I was somewhat shocked to receive such belittling and insulting comments in my personal Facebook inbox lately, from someone whom I'd previously respected in the sector of local, independent music. After his offering of slander and what I pretty much have taken as "stop making music because you are not good enough," this person has lost all respect and dignity from my end, and I wanted to point out how much some people just do not understand what it means to be creative.
To defend my so called "negative" comment; I merely asked "why?" In response to the news that a friend and fellow songwriter was going to be appearing on a Television talent show, which I thought nothing of; a mere valid question, as I am always interested in knowing what drives somebody to make that jump.
Most people who know me well, will know that I am a staunch supporter of local & original music, and certainly not a supporter of such television talent contests.
The indecency of this person to use this opportunity to talk down my musical ability absolutely astounded me, particularly during a well-documented period of personal crisis (which, if he "ignored" me so much, he probably didn't even contemplate), which completely tipped me over the edge.
Never in my 9 years in the music industry have I been confronted by such hateful and sinister criticism - which is why I love Melbourne and music & artistic communities I find myself in - all they have done over that time is commend my tireless effort, my constant learning, and my vast improvement over time; obviously someone that has ignored me wouldn't have the slightest clue about.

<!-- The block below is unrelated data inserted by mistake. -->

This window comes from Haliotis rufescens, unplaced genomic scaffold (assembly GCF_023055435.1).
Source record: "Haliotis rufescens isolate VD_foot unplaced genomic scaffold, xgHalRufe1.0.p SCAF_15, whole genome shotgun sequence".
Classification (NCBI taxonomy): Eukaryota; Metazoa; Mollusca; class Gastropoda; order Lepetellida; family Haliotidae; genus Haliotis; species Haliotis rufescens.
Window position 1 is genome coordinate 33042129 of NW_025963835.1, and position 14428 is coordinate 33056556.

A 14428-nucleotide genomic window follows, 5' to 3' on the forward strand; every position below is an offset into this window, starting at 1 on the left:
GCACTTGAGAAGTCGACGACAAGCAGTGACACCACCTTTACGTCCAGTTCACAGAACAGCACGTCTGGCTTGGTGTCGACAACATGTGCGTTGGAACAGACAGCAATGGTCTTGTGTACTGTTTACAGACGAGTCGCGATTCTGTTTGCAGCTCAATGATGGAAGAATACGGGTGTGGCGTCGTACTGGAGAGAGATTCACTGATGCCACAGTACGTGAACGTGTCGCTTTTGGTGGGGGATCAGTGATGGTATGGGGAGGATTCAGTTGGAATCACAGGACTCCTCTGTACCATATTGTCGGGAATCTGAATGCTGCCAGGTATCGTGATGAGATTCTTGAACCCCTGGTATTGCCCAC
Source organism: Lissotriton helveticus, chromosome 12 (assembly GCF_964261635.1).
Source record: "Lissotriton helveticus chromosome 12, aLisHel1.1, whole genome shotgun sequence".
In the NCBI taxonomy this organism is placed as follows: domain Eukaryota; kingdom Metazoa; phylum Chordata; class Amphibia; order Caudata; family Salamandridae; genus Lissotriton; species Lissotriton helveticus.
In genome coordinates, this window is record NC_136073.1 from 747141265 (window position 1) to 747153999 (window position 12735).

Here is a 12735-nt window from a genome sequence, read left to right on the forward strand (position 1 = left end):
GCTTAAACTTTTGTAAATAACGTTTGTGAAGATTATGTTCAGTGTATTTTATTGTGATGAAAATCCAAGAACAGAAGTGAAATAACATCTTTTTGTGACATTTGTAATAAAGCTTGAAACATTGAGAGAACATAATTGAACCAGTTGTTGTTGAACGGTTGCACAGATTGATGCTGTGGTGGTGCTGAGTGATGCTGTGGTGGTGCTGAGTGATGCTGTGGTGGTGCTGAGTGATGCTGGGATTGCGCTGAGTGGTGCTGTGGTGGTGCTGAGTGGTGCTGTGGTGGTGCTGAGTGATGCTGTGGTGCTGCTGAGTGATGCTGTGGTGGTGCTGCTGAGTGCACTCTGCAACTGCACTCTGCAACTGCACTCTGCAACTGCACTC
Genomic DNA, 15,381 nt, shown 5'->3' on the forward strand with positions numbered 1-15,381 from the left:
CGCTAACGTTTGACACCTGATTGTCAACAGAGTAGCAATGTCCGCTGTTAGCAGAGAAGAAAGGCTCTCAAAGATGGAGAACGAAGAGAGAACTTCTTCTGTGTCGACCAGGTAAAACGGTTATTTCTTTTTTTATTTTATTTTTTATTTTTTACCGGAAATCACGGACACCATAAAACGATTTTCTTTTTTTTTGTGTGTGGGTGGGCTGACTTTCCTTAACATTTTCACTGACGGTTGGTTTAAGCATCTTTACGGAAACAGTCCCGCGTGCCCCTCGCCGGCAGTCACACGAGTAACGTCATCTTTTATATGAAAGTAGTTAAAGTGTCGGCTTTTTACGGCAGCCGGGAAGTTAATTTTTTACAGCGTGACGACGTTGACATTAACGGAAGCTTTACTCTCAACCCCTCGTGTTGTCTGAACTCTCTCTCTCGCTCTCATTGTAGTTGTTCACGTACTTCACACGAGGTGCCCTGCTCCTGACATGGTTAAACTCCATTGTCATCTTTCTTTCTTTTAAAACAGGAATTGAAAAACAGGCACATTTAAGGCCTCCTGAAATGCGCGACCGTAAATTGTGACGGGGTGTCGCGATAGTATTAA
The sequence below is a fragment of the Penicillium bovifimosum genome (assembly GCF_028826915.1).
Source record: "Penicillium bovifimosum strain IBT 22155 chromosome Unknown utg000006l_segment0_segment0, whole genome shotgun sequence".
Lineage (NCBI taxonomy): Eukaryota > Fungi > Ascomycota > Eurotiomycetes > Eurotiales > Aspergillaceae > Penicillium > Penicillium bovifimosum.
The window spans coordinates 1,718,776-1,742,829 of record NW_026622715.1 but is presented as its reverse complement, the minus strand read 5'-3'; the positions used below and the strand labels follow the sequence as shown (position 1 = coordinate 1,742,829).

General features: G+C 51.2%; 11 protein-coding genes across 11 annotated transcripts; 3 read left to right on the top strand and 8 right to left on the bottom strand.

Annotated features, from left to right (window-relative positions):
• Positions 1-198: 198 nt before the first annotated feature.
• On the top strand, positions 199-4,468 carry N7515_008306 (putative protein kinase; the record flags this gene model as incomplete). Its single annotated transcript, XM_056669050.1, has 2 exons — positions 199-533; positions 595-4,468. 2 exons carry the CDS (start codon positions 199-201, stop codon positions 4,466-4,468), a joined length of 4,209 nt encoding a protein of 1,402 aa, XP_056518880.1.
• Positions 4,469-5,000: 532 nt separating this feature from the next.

As for my "negtivity," sure; I'm first to admit that my immediate reaction to some things can certainly be negative, and that I don't have the most optimistic outlook on life, partially - but not entirely - due to my ongoing struggle with a mental illness, which again is something that somebody who has ignored me wouldn't know about.
And so, I thought, "fair enough; this guys is mad about me reacting a certain way to one of his friends, I can deal with that," but it went on...
Continuing to deface and insult my status as a performer, referring to a point in time (probably 3+ years ago) where I was upset by a lack of support from the community and my friends, whilst going through a difficult time and using my "ability" as the reasoning that OTHER PEOPLE probably weren't turning up, as if channeling some sort of psychic ability to think that everyone else's subjective opinion on my music would be the same as his.
I am truly sorry that this guy has the expectation that every local performer should instantly sound like some sort of pop superstar, or else they don't deserve the space that they are singing on.
I am also truly sorry that I never got a true an honest response from the artist I initially asked the question to, but instead got a tirade of unwarranted and shameful abuse from a bitter old man who obviously never had the talent or drive to be a creative himself, so has to sit back on his high horse and constantly, day in, day out, comment and judge and nitpick the abilities of others.
Well, bravo, Mr. Arsehole, your abuse worked. I got off the stage. I couldn't even do the show I had booked later in the week that you sent this, because I was so overwhelmed with depression and anxiety over the words you said that I couldn't even bring myself to physically be on stage, in front of people, performing my songs - something that has given me some of the most joy in my life. You have ruined that for me.